5.6 The Logarithm Defined as an Integral 1. (a) By comparing areas, show that .

(b) Use the Midpoint Rule with to estimate . (a) From above figure, we have .

Since , and , we have .

(b) Let . Then we get   2. By comparing areas, show that  Note that . Let .  If we use the left endpoint rule with subintervals to estimate , then the th height is . If we use the right endpoint rule with subinterval to estimate , the th  height is .

Since for both rules is 1 and , we obtain the desired expressions.

3. (a) By comparing areas, show that .

(b) Deduce that . (a) By similar way in Example 1, and Hence  (b) Since is an increasing function and ,

we have .

Therefore 4. Deduce the following laws of logarithms.

(a) (b) (c)  Let and .

Then and .

(a) (b) (c) 5. Show that by using an integral.  => 6. Evaluate      7. Evaluate . Let . Then . Hence we have .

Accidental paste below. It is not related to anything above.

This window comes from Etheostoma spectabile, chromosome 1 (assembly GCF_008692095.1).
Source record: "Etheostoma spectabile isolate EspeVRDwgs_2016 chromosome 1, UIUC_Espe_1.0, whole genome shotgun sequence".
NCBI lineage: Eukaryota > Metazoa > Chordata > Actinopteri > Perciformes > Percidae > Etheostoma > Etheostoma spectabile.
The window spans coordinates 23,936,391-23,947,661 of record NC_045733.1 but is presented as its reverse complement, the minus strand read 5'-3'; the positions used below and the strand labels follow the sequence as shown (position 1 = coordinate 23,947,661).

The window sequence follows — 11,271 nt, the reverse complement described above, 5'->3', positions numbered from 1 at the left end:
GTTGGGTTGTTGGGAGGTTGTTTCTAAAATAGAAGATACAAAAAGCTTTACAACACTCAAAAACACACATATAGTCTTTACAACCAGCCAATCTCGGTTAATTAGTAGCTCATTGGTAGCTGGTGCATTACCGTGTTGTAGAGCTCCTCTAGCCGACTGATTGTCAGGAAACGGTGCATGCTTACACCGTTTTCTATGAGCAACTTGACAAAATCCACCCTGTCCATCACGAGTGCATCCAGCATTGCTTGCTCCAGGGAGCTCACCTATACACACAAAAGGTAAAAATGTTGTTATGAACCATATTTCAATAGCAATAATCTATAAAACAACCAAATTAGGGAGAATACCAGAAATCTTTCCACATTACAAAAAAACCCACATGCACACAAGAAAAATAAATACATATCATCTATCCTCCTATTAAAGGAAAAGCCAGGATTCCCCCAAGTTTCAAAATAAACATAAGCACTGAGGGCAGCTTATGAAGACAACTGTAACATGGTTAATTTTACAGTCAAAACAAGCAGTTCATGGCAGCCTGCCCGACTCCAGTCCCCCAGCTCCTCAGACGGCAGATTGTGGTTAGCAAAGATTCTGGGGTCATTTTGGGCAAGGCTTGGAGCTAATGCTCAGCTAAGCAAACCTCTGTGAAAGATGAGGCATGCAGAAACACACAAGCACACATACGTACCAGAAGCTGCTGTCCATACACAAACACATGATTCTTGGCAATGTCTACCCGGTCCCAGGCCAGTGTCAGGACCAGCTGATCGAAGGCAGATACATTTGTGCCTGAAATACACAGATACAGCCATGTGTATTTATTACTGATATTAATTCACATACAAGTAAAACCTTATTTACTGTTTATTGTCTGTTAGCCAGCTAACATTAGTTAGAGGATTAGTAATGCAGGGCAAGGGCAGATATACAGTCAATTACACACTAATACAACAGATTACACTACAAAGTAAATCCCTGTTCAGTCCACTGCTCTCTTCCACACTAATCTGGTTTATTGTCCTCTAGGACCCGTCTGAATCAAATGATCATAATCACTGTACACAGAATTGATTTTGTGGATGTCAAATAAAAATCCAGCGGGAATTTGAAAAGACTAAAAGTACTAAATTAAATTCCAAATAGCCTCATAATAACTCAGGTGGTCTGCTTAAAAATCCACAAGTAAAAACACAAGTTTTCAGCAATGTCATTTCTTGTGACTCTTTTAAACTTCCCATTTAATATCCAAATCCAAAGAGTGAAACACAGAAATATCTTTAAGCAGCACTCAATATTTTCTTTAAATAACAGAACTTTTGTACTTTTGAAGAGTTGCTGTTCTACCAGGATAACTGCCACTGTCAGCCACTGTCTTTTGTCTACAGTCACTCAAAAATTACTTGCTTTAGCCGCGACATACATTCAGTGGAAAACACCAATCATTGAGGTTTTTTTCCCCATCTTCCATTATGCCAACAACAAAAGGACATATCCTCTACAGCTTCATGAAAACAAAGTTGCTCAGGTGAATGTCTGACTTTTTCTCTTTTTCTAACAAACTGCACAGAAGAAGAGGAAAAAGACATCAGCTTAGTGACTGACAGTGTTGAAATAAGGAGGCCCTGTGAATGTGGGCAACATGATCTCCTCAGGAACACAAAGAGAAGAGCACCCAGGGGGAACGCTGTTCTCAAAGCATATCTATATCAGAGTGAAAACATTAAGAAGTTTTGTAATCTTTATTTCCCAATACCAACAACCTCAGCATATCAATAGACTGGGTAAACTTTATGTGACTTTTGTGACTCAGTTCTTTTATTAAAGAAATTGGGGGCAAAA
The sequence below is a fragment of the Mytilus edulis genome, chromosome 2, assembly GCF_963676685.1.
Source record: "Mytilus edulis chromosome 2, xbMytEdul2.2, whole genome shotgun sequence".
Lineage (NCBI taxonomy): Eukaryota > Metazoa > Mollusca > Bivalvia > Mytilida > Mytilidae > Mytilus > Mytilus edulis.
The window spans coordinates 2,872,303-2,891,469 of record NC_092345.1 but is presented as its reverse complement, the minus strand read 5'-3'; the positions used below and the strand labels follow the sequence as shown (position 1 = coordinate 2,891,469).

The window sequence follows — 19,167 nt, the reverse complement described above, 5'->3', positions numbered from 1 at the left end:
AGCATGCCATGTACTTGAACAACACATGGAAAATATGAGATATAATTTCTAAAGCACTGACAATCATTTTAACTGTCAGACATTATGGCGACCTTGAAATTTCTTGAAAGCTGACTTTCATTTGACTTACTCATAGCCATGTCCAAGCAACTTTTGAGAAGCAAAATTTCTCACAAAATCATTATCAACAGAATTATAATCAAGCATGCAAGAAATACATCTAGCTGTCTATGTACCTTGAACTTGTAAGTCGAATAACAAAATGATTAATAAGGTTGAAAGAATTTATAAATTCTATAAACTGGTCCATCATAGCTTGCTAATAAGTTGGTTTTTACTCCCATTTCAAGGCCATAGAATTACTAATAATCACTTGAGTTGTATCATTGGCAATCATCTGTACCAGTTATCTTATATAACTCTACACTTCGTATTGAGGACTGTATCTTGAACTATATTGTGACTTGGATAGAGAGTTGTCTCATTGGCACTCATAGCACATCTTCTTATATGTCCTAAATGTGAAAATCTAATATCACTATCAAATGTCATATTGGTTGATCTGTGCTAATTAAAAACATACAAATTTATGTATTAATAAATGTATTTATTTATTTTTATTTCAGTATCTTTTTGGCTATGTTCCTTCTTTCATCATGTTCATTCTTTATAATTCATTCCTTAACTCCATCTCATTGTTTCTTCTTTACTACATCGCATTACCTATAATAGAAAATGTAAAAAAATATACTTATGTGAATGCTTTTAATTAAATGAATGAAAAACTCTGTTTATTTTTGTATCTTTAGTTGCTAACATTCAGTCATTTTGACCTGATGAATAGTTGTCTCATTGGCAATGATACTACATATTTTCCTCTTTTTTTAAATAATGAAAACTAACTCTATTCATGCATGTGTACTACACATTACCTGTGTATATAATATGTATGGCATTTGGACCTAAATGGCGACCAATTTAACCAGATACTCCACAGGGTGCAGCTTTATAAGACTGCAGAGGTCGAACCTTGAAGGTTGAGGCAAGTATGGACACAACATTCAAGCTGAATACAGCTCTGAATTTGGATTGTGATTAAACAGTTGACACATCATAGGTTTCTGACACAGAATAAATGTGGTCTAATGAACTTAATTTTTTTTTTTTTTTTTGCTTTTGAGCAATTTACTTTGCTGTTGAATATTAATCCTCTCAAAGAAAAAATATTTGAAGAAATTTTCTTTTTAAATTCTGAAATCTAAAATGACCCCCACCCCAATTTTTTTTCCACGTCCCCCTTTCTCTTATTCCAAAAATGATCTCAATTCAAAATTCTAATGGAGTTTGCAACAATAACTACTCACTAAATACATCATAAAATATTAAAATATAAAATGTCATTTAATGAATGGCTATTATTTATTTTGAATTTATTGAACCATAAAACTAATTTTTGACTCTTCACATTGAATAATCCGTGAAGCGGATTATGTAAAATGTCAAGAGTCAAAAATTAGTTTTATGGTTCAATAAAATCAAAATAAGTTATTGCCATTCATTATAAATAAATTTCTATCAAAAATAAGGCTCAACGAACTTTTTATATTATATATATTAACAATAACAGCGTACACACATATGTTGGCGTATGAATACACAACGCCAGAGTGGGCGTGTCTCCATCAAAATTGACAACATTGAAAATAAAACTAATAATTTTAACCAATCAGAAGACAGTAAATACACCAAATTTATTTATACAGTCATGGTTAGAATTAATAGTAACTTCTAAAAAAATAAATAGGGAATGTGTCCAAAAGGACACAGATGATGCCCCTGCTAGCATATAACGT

8. Evaluate . The above limit can be written as a definite integral, namely . To evaluate the integral, we first use the substitution . Then The last integral above is computed as follows:   Hence 9. Find . We know that as and as while the second factor approaches , which is 0.

The integral has as its upper limit of integration(Part 1 the FTC) suggesting that differentiation might be involved. Then the denominator reminds us the definition of the derivative with . So this becomes . Thus define then . Now     (the FTC 1) Note Alternatively use l’Hospital’s Rule.